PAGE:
• 2. Capital stock The value of the total stock of capital inputs in the economyCapital-labour Replacing workers with machines in a bid to increase productivity and reducesubstitution the unit cost of production.. This can lead to structural unemploymentCatch-up effect This occurs when countries that start off poor tend to grow more rapidly than countries that start off rich. The result is some convergence in the standard of living as measured by per capita GDPClaimant Count The number of people claiming unemployment-related benefitsClassical LRAS The classical LRAS curve is drawn as vertical because classical economists argue that a country’s productive capacity is determined by factors other than price and demand such as investment and innovationClosed economy An economy operating without imports and exports – i.e. closed to global tradeComparative Comparative advantage refers to the relative advantage that one country oradvantage producer has over another. Countries can benefit from specializing in and exporting the product(s) for which it has the lowest opportunity cost of supplyConstant prices Constant prices tells us that the data has been inflation adjustedConsumer Expectations about the future including interest rates, incomes and jobsconfidenceConsumer durables Products such as washing machines that are not used up immediately when consumed and which provide a flow of services over timeConsumer price The consumer price index (CPI) is the governments preferred measure ofindex inflationCorporation Tax A tax on the profits made by companiesCost push inflation An increase in the price level (or average price of goods and services) caused by a sustained increase in firms’ costs of productionCredit crunch Where banks reduce lending to each other due to falling confidence that loans will be repaid. This results in less credit being available for consumers and businesses, resulting in an increase in the cost of borrowing money The assessment given to debts and borrowers by a ratings agency accordingCredit rating to their safety from an investment standpoint - based on their creditworthiness, or the ability of the company or government that is borrowing to repay. Ratings range from AAA, the safest, down to D, a company that has already defaultedCreeping inflation Small rises in the general level of prices over a long period of inflationCreeping A period of time where import tariff rates rise and where countries introduceprotectionism quotas and barriers to the mobility of labour and capitalCurrent account The overall balance of credits minus debits for trade in goods, trade in services, investment income and transfersCurrent account The amount by which money relating to trade, investment etc going out of adeficit country is more than the amount coming in. A current account deficit implies a net reduction of demand in a country’s circular flow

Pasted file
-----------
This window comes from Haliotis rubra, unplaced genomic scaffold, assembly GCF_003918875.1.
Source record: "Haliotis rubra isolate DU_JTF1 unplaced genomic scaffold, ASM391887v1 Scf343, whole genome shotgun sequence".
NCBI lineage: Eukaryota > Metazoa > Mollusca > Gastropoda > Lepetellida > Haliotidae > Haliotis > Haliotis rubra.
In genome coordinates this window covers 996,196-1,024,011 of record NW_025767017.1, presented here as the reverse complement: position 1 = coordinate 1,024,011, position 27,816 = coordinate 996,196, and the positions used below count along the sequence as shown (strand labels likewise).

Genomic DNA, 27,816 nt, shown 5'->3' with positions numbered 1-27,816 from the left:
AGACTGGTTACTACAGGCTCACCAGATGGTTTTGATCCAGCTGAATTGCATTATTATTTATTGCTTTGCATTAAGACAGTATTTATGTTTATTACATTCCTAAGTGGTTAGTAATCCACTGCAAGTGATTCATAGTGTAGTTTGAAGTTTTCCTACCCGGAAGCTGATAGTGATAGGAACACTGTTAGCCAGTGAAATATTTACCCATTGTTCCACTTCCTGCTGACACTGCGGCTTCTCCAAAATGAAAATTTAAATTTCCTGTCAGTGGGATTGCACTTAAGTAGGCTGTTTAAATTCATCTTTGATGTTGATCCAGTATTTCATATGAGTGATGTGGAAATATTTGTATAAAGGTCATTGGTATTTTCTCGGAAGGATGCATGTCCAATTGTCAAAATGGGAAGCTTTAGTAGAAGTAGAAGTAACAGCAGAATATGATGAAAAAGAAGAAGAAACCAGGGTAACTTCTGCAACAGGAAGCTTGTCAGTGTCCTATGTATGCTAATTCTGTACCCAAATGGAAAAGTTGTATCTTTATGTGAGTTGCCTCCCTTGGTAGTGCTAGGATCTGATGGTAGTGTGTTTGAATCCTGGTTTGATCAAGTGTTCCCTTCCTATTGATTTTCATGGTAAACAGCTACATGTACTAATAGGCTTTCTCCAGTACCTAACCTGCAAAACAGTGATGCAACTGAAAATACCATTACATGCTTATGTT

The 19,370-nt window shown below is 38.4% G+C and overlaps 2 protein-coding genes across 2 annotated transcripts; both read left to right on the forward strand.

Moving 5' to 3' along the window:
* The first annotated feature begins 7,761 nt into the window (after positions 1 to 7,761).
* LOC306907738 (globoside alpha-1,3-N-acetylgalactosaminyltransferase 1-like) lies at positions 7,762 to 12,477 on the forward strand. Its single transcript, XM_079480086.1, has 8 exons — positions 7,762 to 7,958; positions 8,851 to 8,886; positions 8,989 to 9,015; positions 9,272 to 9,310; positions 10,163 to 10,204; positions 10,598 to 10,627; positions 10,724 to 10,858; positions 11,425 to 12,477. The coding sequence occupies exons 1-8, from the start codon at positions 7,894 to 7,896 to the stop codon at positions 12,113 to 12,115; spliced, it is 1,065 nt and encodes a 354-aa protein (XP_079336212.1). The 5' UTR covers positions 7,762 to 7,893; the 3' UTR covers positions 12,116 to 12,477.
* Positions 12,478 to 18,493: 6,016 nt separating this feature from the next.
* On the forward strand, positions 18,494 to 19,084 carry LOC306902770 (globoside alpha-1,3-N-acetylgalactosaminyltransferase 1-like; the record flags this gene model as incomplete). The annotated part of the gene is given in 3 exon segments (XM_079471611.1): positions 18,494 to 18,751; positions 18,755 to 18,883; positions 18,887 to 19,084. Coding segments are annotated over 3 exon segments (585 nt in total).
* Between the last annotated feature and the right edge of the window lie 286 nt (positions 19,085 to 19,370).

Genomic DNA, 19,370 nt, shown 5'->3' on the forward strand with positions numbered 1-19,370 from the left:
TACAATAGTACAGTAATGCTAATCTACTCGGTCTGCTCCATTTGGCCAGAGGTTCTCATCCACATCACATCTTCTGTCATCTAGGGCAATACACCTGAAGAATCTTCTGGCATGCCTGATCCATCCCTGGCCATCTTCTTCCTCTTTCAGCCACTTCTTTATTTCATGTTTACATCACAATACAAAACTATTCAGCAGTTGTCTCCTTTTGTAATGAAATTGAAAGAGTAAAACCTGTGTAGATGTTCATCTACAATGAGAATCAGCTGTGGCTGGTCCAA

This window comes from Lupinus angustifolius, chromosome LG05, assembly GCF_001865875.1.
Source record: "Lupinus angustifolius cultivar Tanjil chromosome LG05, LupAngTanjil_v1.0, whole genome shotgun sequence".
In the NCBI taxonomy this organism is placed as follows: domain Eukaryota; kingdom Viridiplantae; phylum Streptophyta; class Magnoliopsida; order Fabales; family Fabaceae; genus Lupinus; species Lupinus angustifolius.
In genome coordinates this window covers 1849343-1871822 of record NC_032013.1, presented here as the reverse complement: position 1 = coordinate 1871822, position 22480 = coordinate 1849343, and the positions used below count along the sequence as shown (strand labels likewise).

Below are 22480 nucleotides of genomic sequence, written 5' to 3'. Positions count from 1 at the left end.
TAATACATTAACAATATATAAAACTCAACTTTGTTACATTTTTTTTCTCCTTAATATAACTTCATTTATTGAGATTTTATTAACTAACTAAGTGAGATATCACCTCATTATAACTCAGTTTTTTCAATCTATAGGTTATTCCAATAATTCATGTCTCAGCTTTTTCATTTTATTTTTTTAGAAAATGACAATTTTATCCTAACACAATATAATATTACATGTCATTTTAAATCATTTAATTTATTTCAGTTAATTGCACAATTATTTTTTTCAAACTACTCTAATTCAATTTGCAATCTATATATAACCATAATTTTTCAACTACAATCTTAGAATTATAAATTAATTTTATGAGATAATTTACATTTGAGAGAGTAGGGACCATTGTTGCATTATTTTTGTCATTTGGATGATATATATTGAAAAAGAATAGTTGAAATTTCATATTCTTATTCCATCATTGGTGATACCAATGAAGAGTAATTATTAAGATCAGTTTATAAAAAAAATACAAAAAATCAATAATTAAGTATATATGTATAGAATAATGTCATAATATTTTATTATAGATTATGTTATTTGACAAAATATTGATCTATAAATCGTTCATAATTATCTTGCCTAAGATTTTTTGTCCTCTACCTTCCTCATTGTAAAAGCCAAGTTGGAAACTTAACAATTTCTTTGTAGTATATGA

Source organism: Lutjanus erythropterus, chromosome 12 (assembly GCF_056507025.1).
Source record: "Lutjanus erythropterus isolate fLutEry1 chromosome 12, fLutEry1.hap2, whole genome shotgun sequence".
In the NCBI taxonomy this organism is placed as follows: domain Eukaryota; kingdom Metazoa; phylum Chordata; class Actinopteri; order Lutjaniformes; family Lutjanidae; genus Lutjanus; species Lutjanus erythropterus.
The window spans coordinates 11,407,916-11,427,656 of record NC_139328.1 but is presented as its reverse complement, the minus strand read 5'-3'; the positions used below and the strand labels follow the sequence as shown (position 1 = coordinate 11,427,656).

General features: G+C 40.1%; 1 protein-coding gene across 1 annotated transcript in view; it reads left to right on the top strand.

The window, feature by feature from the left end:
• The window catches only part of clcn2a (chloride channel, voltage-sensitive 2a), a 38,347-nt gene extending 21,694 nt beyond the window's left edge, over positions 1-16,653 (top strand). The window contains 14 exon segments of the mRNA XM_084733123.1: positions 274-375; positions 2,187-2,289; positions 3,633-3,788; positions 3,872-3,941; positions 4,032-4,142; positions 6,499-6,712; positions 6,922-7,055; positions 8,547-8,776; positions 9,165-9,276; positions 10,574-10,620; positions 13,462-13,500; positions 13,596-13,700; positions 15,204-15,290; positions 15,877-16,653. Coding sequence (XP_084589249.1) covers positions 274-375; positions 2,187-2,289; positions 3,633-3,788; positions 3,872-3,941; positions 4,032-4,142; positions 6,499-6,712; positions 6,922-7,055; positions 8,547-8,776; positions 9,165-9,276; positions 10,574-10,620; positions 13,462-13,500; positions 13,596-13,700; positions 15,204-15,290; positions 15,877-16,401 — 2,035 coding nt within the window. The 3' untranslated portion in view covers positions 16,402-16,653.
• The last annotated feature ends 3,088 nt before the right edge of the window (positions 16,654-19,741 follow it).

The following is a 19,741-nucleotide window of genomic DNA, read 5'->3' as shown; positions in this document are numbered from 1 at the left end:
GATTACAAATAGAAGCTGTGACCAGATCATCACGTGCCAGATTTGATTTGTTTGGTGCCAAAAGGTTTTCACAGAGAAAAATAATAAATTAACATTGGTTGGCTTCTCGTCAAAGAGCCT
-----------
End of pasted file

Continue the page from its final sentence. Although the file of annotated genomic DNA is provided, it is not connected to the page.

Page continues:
• 3. Cyclical trade A trade deficit that arises purely due to changes in the economy’s cycle, fordeficit example many countries run a deficit when their economy is growing stronglyCyclical Unemployment caused by a lack of aggregate demand for goods and services,unemployment where national output < potential output leading to a negative output gapDefault A default occurs when a borrower has broken the terms of a loan or other debt, for example if a borrower misses a payment. The term is also used to mean any situation when borrower can no longer repay its debts in full, such as bankruptcy or a debt restructuringDeflation A persistent fall in the general price level of goods and servicesDe-industrialization A decline in the share of national income from manufacturing industriesDepreciation A fall in the market value of one exchange rate against anotherDepression A severe recession which may become a prolonged downturn in the economy and where a nation’s GDP falls by at least 10 per centDeregulation Reducing barriers to entry in order to make a market more competitiveDeveloping country Countries generally lacking a high degree of industrialisation and/or other measures of developmentDiscouraged People often out of work for a long time who give up on job searchworkersDiscretionary fiscal Deliberate attempts to affect aggregate demand using changes inpolicy government spending, direct and indirect taxation and borrowingDiscretionary Disposable income adjusted for spending on essential bills such as fuelincomeDisposable income Gross income less income tax and national insurancecontributions plus cash welfare benefits. Disposable income is the money that comes into a household from various sources,including welfare benefits but after taxes on incomeDouble dip When an economy goes into recession twice without having undergone a fullrecession recovery in between. The UK economy experienced a double-dip recession in 2012Dumping When a producer in one country exports a product to another at a price below the price it charges in its home market or below the costs of supplyEcological debt Ecological debt is the concept that people’s demands have exceeded the Earth’s ability to cope with the rising consumption of its resourcesEconomic cycle Variations in the annual rate of growth of an economy over timeEconomic shocks Unpredictable events such as volatile prices for oil, gas and foodstuffsEconomic stability When indicators such as growth, prices and unemployment do not change much from one year to anotherEconomically active Those who are unemployed and actively seeking employmentEconomically Those who are of working age but are neither in work nor actively seekinginactive work